VANCOUVER, British Columbia - How far will Evan Lysacek push himself in pursuit of Olympic glory?
Not even the 24-year-old from Naperville knows for sure.
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Lysacek, the reigning world champion in men's figure skating, takes the ice Tuesday in the short program at the Vancouver Winter Olympic Games. The long program will be Thursday in Pacific Coliseum.
Injury has added intrigue for Lysacek watchers.
Preparing for last month's nationals, Lysacek felt a familiar pain in his left foot, where he had suffered a stress fracture weeks before last year's Worlds. The pain was especially sharp when he attempted a quadruple jump.
At nationals, the 6-foot-2 Lysacek went to test his big jump.
"I was trying to figure out whether or not it was a risk I wanted to take at the Olympics, in the biggest moment of my life," he said, "so I used that practice event to test it out, and it didn't prove to be a worthwhile risk for me."
So no quad here?
"Right now I'm not planning on it," he said. "I've been doing just a couple triple-toes every day and, if I really feel it in the heat of the moment, I have been doing them (quads) every once in awhile in practice and know that I can do it.
"So if I feel like it's that I want to throw in and risk it, that option is definitely open. My plan right now is to do what I can do well."
He will be one of four world champions competing, along with Evgeny Plashenko of Russia, Brian Joubert of France and Stephane Lambiel of Switzerland. Some are calling it the toughest men's field ever.
Plashenko, the 2006 Olympic champion and 2002 silver-medalist, came out of retirement in December.
Joubert is sixth in the world standings, Lambiel 17th.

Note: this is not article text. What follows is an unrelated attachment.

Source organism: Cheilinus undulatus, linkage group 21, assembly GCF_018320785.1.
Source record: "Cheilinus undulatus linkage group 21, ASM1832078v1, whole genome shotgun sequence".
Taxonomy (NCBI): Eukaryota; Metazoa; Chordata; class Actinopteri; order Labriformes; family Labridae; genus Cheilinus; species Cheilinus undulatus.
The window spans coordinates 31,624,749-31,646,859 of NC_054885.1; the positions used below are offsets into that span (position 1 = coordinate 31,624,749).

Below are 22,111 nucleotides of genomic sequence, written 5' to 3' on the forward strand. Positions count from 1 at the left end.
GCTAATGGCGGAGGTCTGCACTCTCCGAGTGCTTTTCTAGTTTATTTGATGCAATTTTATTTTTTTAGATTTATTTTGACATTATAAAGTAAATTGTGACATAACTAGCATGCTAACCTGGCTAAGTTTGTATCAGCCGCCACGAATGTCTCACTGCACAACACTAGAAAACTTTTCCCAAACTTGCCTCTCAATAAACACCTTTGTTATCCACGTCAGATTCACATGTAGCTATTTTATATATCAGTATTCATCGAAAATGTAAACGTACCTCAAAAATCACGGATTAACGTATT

Lysacek is No. 2, sandwiched between Czechs Tomas Verner and Michal Brezina. He also has formidable teammates in Johnny Weir (fifth at the Torino Olympics) and Jeremy Abbott, the reigning national champion.
Lysacek placed fourth at the last Olympics, where he says he learned how to better focus.
"I think last time (at Torino) I overexerted," he said. "To be honest, this type of stuff early in the morning, and everything that goes along with the competition is what sometimes becomes a distraction.
"So I'm having to do my best to block a lot of it out. Of course I'm honored to represent the United States, and I'm still glad to be a part of this team.
"But my job, when it comes down to it, is the same. And that's to perform my best when the time comes."
One diversion he did allow was an "awesome" opening ceremony.
"I walked in with (speedskater) Chad Hedrick. We were walking with (men's hockey player) Jack Johnson and the women's hockey team last because they said they walked last in 1998 - and they won gold, and they haven't walked last since then."
Among those on hand here are Lysacek's parents, Don and Tanya. They came with "my lucky pillow," Evan said with a laugh.
Lysacek, in costumes designed by Vera Wang, will skate his short program to Igor Stravinski's "Firebird," his free skate to Nikolai Rimski-Korsakov's "Scheherazade."
He said to do so without a quad does "not even a little bit" put him at a disadvantage.
He says he has plotted his course "and how a positive grade of execution could make up for the lack of a quad - or could make up for anything, really."